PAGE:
Advances in neuroimaging techniques have enabled the more accurate definition of a significant proportion of the cerebral changes that occur throughout puberty, and these have been found to occur primarily in the prefrontal cortex and cortical and subcortical limbic regions.8,9 During puberty, a significant increase in synaptic density is observed in the prefrontal cortex due to the occurrence of synaptogenesis, after which a pruning process takes place on abundant neuronal connections that are not being used.6,8,10 The myelination process is another notable cerebral change to occur during puberty, whereby a progressive increase of white matter is observed, improving the speed and efficacy of neuronal communication.6,8

Likewise, the corticolimbic connections involved in analysing high-risk situations, planning, decision-making, behavioural self-regulation and impulse control are found to be at their peak, influenced by neuroendocrine and environmental factors,2,11 causes which explain the behavioural changes that occur in this period of development. Similarly, oestrogen and androgen secretion reaches such high levels in the brain that they cause changes in the modulation of certain cognitive capacities, such as learning, memory, behaviour and emotions.6,12 Knowing the prefrontal cortex's influence on executive function and behavioural self-regulation, and taking into account that this area of the brain remains in the midst of the maturation process up until the end of this stage, it is reasonable to believe that the behaviours typically associated with adolescence owe to these developmental processes.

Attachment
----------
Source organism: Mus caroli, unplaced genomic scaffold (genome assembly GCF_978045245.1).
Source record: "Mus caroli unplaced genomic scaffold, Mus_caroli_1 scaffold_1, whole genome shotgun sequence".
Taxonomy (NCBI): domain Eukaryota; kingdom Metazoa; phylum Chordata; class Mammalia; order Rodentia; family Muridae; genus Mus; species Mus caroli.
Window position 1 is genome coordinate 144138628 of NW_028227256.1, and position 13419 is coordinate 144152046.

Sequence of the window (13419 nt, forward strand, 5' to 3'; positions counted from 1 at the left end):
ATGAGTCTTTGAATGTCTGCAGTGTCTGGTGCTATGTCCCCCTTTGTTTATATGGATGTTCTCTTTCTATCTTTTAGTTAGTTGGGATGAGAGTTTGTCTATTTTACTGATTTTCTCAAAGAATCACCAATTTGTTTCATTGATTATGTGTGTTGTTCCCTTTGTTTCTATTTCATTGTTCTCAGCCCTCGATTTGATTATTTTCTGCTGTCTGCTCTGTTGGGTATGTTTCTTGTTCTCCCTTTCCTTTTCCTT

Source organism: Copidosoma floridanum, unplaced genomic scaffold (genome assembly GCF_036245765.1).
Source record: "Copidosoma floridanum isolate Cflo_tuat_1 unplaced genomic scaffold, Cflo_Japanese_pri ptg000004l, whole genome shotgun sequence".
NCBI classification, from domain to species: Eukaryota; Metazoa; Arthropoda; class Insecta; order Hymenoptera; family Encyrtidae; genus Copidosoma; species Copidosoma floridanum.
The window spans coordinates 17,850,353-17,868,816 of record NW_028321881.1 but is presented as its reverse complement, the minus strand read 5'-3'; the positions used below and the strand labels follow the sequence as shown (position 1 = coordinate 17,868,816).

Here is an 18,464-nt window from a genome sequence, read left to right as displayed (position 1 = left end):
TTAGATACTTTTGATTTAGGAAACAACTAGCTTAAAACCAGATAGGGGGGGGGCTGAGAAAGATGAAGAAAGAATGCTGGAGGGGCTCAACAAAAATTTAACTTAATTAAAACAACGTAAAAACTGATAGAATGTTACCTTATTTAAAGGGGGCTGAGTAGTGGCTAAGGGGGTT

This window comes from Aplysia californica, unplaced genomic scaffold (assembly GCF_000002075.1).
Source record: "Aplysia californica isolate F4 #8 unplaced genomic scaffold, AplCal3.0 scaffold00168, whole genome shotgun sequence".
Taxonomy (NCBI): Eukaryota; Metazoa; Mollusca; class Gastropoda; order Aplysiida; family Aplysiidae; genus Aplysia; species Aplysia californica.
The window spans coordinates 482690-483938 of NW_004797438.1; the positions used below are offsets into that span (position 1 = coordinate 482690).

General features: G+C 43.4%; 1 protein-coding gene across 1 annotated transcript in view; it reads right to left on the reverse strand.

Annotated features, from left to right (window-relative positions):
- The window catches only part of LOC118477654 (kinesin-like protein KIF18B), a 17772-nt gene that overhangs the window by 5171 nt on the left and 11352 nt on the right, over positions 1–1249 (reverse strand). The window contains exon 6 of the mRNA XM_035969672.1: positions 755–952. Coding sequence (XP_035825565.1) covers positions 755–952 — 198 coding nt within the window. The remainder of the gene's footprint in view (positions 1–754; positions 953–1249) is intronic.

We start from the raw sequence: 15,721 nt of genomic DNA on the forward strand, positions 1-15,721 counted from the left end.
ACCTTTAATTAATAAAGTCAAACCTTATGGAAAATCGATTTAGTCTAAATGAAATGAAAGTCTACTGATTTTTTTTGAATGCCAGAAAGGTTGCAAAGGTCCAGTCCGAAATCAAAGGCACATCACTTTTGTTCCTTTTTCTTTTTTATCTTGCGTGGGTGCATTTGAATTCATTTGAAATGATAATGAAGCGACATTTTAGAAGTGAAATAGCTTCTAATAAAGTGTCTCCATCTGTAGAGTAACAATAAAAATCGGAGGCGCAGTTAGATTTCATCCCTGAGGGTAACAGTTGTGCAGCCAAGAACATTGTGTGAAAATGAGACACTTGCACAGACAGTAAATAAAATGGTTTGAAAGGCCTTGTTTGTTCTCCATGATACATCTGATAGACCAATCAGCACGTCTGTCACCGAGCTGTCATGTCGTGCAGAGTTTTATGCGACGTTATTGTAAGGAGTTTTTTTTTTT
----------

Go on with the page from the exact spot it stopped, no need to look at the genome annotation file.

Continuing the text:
As regards the psychosocial element, during puberty, girls are confronted with a new role and struggle between the roles of girls and adult women that society imposes. It is thus easy to understand that, at the onset of all these changes, there may be negative emotions and insecurity regarding body image and self-esteem, also taking into account that increased gonadal hormone secretion greatly influences neural changes in the prefrontal cortex, striatum and amygdala, which cause greater levels of emotionality.13 López et al.12 show that, during the brain's pubertal maturation, there is a vast emotional response and high expectations of reward and motivation due to the activation of specific dopaminergic pathways.

Early puberty onset

The results provided by the Pediatric Research in Office Settings (PROS), Lawson-Wilkins Pediatric Endocrinological Society (LWPES) and National Health and Nutrition Examination Survey (NHANES) III studies reveal that there has been an advance in the age at onset of puberty3,5,14 which may lead to a series of adverse psychological effects.